Themes and Meanings

(Comprehensive Guide to Short Stories, Critical Edition)

David Malouf, best known in his native Australia as a novelist and poet, demonstrates the poet’s fascination with the short story, which has always been the most lyrical of prose forms, in this title story to his collection Dream Stuff (2000). The central themes of this story, common to several others in the collection, are the primitive nature of dreams and the notion that “nothing ever gets lost,” which suggests the writer’s obsession with the past—both personal and primitive. In “Dream Stuff,” a writer, who seems very much like Malouf, comes to Brisbane to give a book reading and is caught in a combination of memory, dream, and threat. Now forty-eight years old, he has come back to Brisbane to find one of his earliest selves, a vulnerable self that never left the place. As a writer, he is fascinated by situations fraught with mystery, for he knows that his own stories derive from some occasions that he has never fully understood. “Dream Stuff” is about one such mysterious encounter.

The event at the center of the story—one Colin says he would have rejected outright as being too extravagant for a plot—involves his being approached on the street by a man who accuses him of having sex with his girlfriend or wife and then slashes his own neck with a knife. The man does not die, but Colin is arrested and questioned, after which he is tormented by his inability to wash away the claim that this strange man has placed on him—a...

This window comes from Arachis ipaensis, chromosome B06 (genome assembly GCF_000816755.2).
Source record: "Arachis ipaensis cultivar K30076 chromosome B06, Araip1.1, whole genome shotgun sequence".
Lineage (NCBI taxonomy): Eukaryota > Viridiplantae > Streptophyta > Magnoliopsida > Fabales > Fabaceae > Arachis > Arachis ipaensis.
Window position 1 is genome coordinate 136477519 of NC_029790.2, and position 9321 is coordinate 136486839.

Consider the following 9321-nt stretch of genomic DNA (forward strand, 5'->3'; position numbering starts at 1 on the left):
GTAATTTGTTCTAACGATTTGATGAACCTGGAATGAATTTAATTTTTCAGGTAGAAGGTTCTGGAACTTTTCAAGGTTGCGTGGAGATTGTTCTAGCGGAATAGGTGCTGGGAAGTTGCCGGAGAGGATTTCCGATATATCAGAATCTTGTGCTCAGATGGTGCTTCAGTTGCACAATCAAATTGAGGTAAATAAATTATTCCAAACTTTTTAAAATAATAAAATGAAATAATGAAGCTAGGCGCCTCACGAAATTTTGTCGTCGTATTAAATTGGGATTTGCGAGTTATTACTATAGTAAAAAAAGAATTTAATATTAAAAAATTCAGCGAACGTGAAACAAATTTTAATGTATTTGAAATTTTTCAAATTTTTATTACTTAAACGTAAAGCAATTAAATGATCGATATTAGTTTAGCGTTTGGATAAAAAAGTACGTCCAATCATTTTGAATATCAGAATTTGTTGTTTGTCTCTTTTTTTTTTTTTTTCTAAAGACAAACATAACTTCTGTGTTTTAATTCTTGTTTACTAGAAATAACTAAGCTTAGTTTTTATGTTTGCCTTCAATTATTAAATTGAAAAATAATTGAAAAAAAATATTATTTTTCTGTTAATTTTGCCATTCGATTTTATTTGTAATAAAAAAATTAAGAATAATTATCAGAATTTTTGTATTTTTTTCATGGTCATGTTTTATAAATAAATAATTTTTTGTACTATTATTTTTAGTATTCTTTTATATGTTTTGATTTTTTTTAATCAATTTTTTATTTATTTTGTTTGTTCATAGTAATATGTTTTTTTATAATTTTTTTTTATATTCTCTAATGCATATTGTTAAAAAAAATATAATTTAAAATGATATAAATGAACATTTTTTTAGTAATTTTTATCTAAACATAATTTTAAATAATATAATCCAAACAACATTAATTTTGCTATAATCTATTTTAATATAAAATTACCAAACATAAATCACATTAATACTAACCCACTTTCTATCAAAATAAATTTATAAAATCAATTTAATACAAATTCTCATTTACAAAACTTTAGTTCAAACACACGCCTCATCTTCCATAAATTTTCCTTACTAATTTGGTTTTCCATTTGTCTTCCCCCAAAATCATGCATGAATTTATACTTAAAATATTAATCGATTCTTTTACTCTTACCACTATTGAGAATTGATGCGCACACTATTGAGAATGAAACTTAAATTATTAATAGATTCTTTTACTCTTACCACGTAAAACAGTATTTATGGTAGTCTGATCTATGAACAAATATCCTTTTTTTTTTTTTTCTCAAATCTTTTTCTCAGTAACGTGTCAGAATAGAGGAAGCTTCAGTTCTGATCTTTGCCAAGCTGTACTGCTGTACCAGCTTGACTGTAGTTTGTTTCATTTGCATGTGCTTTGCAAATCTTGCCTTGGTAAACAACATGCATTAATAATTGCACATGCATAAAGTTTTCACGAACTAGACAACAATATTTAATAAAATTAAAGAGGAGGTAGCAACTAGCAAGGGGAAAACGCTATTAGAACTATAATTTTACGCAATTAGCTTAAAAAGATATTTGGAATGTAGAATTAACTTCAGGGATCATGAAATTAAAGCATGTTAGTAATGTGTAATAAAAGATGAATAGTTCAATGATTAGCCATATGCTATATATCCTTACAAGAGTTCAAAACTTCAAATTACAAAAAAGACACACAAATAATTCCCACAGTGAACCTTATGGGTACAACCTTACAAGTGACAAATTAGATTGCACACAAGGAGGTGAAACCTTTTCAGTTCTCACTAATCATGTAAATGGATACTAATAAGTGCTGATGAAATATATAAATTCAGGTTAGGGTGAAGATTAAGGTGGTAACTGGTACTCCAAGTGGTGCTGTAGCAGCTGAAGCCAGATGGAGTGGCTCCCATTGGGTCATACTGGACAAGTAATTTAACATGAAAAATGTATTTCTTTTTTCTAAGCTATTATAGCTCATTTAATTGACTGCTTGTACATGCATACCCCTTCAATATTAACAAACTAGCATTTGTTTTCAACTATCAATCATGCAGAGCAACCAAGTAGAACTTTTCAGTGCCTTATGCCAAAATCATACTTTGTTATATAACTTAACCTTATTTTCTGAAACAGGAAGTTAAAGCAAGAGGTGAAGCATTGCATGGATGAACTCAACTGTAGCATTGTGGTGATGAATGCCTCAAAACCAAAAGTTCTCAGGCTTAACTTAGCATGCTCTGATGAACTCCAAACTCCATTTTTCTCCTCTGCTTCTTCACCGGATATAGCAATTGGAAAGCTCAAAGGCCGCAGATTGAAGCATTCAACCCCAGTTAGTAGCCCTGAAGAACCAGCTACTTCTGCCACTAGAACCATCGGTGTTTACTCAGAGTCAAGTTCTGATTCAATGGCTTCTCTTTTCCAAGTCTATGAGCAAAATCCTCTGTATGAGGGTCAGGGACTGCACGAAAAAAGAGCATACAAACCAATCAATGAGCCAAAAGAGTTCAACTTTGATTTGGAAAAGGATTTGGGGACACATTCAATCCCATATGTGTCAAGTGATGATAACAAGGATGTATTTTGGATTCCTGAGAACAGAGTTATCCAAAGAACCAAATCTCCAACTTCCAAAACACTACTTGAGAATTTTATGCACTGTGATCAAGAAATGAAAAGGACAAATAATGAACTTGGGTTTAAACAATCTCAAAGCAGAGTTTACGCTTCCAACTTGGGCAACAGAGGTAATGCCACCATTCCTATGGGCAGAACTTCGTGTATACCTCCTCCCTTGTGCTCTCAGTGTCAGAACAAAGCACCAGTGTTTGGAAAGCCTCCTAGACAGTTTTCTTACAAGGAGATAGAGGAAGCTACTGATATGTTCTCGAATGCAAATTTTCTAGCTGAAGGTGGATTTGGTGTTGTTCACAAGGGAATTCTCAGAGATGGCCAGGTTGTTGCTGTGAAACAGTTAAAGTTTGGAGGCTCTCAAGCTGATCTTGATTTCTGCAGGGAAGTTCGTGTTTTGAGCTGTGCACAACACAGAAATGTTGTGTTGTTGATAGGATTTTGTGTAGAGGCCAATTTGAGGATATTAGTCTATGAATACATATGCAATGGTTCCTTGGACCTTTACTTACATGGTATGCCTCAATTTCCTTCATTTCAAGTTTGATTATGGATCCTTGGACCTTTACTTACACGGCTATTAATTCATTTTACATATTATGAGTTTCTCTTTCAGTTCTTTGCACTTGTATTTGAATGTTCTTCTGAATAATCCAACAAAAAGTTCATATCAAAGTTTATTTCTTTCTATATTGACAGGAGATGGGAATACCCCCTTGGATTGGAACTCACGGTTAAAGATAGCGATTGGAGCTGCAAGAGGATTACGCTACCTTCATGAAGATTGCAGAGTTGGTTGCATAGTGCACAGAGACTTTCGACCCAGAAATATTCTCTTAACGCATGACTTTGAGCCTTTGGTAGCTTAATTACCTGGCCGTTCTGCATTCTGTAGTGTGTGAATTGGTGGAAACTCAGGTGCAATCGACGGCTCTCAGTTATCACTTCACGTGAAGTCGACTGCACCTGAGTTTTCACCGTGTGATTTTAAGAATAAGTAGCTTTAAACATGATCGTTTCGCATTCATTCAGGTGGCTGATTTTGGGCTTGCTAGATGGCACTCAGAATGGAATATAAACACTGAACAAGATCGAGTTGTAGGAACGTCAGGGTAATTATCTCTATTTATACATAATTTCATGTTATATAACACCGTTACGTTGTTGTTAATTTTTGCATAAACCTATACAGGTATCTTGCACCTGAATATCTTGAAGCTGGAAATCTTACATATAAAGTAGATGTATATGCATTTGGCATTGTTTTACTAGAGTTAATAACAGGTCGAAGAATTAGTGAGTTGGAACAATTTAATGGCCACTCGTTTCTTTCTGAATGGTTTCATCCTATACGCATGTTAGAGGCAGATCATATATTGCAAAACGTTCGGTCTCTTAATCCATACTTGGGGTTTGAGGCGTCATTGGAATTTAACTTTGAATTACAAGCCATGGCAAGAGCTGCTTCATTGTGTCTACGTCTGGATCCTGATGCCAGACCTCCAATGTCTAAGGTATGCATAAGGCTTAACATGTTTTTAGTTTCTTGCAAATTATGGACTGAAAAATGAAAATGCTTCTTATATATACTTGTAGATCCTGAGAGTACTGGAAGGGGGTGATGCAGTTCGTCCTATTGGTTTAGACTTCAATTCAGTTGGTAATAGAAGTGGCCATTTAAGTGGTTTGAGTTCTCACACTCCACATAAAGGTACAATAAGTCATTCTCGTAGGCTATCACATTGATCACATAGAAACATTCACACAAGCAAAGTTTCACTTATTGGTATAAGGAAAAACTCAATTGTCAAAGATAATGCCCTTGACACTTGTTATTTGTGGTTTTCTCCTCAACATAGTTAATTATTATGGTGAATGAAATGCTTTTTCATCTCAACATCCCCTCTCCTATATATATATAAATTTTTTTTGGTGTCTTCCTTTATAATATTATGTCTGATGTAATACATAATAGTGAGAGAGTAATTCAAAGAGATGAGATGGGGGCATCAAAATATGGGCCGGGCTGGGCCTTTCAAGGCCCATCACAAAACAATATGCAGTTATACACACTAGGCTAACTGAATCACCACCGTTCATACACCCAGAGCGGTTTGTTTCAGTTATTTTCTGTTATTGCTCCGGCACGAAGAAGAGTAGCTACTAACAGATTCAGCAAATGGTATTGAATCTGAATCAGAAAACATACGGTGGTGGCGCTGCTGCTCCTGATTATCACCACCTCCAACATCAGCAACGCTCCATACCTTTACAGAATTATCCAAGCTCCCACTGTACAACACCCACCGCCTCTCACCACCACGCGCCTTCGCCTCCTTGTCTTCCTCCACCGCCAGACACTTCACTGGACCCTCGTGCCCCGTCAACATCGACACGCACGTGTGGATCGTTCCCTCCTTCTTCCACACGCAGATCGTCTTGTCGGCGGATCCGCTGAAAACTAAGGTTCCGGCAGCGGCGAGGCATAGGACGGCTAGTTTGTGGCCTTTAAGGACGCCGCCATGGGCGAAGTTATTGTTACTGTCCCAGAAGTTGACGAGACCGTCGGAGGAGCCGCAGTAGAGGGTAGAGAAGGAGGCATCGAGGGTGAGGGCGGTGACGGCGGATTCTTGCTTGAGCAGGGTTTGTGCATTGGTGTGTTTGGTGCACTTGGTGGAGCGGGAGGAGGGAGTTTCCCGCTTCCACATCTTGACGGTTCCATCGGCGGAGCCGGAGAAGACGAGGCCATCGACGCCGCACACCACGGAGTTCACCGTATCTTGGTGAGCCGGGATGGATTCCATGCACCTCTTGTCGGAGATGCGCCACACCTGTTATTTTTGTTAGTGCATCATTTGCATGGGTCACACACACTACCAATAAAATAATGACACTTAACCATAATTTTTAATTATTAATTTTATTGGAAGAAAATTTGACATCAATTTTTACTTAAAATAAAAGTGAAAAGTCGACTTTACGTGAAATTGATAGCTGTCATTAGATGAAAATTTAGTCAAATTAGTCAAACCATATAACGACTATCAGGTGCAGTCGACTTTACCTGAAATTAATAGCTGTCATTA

(The entire section is 437 words.)

Style and Technique

(Comprehensive Guide to Short Stories, Critical Edition)

“Dream Stuff” is told in third-person point of view focused solely on the perspective of the protagonist Colin. Malouf communicates his theme of the ambiguous relationship between outer physical reality and inner dream reality by having Colin, who is a writer, self-consciously reflect on his constant movement back and forth between the outer and the inner worlds. This technique is introduced at the beginning of the story as Colin recalls his earliest memory of crawling under the house and holding his sick dog. He awakes from this dream in a hotel room in Brisbane acknowledging that this is an “interior view,” while down below in the real world, the country of his childhood had been leveled to make way for parking lots and city towers. He knows he has been drawn back to the place of his birth not out of nostalgia for a physical world that has disappeared but rather for a more personal sense that one of his selves, his earliest and most vulnerable, has never really left this place.

Malouf suggests a split in Colin between the self that lives in the real world and the self that experiences mysterious disruptions and is defined by dreams and fantasies. For example, his recollection of the man who mysteriously appeared and then disappeared while he was in Athens hoping to recover some “defining image” of his dead father is for him an exemplary afternoon of his imaginative life, for it left a teasing suggestion of something more to come and appealed...

(The entire section is 548 words.)